Home-Grown Research Project to Screen for Malglycemia

TON - June 2013, Vol 6, No 5 published on July 10, 2013 in Best Practices
Alice Goodman

The cancer patient who develops malglycemia (another word for hyperglycemia experienced by nondiabetic patients)—either due to cancer itself or to drugs patients take for their cancer—is somewhat of a “hot potato.” If the oncologist refers the patient to the primary care physician (PCP), the PCP often sends the patient back to the oncologist. At least that has been the experience of Diane De Vos-Schmidt, RN, MSN, OCN, a nurse at PCR Oncology in Pismo Beach, California.

De Vos-Schmidt was aware that some patients in her practice were developing blood glucose levels in the high 300s, but no one was treating this. “The sequelae from this can be very bad—even death. Malglycemia makes cancer cells grow faster, which is bad for most solid tumors, and insulin-like growth factor interferes with treatment. Patients with very high blood sugar have to fight a double whammy—cancer and the metabolic syndrome,” she noted.

When her friend and colleague developed malglycemia, De Vos-Schmidt decided to take action. Jacqueline Loughran-Hertzog, a fellow nurse in De Vos-Schmidt’s practice, had a symptomatic neuroendocrine tumor of the pancreas that caused diabetes.

“She now had two problems—cancer and diabetes. On routine testing, her blood sugar was in the range of 300 to 400 [mg/dL], and she became the ‘hot potato.’ Together we approached our boss, David Palchak, MD, and he agreed to lower her [blood sugar level]. We gave her insulin 3 times a day before meals and consulted with a diabetes nurse educator,” De Vos Schmidt explained. Her colleague’s malglycemia resolved, and the cancer treatment put her in remission.

This experience led to a “home-grown” research project, which was the subject of a poster presentation at the 38th Annual Congress of the Oncology Nursing Society. De Vos-Schmidt and a diabetes educator, Kris Dilworth, RN, MS, FNP, CDE, developed a treatment algorithm for patients taking corticosteroids (a known risk factor for malglycemia). Their study included 26 patients who were screened over a 3-month period after their first chemotherapy treatment. Patients with blood glucose readings in the range of 140 to 199 mg/dL received a glucose meter, training, and nutrition education limiting carbohydrate intake. Those with higher blood glucose readings were treated similarly and, in addition, had insulin initiated according to an insulin scale developed for this project. Of the 26 patients, 47% had high glucose levels that required intervention.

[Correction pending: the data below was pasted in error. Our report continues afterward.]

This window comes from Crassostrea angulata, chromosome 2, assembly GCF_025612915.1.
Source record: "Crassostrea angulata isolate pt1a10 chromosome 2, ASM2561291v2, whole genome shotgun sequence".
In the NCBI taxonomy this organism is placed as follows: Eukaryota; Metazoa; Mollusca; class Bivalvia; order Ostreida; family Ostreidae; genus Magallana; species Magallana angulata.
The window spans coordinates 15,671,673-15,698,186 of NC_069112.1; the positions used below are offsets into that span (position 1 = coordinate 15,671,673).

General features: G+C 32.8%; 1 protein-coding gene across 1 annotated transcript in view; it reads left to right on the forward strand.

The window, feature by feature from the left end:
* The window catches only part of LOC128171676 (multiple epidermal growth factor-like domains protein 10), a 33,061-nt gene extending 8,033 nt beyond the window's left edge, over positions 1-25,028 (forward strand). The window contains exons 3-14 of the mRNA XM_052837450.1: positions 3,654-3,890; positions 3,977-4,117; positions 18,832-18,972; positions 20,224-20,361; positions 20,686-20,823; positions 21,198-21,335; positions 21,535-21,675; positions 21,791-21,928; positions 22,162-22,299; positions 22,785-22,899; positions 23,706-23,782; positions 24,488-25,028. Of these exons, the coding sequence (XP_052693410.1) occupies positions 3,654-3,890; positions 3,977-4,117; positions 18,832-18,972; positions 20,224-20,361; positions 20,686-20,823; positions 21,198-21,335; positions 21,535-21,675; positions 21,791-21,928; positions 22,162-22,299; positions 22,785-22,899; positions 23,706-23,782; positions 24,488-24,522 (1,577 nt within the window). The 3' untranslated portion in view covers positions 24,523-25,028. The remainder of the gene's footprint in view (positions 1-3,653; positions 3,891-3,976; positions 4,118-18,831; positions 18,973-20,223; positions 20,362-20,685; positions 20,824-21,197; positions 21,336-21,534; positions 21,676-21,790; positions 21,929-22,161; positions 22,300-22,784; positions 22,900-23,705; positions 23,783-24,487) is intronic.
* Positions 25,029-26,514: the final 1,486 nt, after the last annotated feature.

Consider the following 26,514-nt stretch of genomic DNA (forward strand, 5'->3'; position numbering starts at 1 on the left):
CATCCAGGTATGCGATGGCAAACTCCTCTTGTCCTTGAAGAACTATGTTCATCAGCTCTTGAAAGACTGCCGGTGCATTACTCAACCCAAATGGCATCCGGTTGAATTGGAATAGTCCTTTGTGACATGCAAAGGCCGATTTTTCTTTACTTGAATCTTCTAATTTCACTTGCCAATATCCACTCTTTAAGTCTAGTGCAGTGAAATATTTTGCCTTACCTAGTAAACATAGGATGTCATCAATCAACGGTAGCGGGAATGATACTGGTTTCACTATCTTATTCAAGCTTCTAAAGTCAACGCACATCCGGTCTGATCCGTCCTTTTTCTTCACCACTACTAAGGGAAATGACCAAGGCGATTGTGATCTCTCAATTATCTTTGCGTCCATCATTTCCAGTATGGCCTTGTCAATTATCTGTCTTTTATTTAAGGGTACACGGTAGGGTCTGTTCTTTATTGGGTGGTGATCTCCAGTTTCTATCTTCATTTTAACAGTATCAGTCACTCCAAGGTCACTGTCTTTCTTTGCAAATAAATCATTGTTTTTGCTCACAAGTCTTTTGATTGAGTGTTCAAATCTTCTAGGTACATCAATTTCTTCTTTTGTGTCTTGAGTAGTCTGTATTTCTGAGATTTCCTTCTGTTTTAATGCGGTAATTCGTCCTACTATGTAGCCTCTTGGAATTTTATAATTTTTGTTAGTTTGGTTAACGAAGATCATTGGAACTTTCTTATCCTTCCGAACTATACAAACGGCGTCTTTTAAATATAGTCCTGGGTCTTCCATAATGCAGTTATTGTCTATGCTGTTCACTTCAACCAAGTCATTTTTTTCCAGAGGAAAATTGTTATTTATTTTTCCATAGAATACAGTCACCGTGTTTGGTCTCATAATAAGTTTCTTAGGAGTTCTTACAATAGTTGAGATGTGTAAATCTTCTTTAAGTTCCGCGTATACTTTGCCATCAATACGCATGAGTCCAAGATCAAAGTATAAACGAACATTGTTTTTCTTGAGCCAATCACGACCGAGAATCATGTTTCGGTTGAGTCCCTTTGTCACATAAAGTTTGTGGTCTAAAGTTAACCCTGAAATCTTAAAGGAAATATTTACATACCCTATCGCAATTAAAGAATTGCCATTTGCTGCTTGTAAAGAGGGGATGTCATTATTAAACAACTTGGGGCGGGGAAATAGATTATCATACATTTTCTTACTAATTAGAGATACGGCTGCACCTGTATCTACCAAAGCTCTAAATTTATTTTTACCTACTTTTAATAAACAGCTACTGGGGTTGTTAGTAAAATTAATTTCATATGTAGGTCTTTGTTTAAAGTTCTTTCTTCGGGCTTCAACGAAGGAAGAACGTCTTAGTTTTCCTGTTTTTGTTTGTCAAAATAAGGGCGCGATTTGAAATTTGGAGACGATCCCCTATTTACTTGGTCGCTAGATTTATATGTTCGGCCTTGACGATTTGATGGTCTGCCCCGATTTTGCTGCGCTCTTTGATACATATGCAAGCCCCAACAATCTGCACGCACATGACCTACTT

“All patients were kept euglycemic during the remainder of their treatment, and patient compliance was 100%,” she said. “But acceptance by the nursing staff was not universal.”

There is currently no evidence-based solution for malglycemia that occurs during cancer treatment, she continued. De Vos-Schmidt hopes that this pilot study will generate further research. She noted that these patients were asymptomatic, and their extremely high blood sugar levels would not have been discovered unless they had been screened.

“Patients walk around with this dangerous asymptomatic condition that fuels their cancers. It is amenable to treatment if recognized, and the nurse does not need the doctor’s orders for a finger stick. This is easily done when patients on steroids come in on day 2 during treatment for growth factor support,” she noted.

Reference
De Vos-Schmidt D, Dilworth K. Management of steroid induced malglycemia during cancer treatment. Presented at: 38th Annual Congress of the Oncology Nursing Society; April 25, 2013; Washington, DC. Poster.

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Last modified: May 21, 2015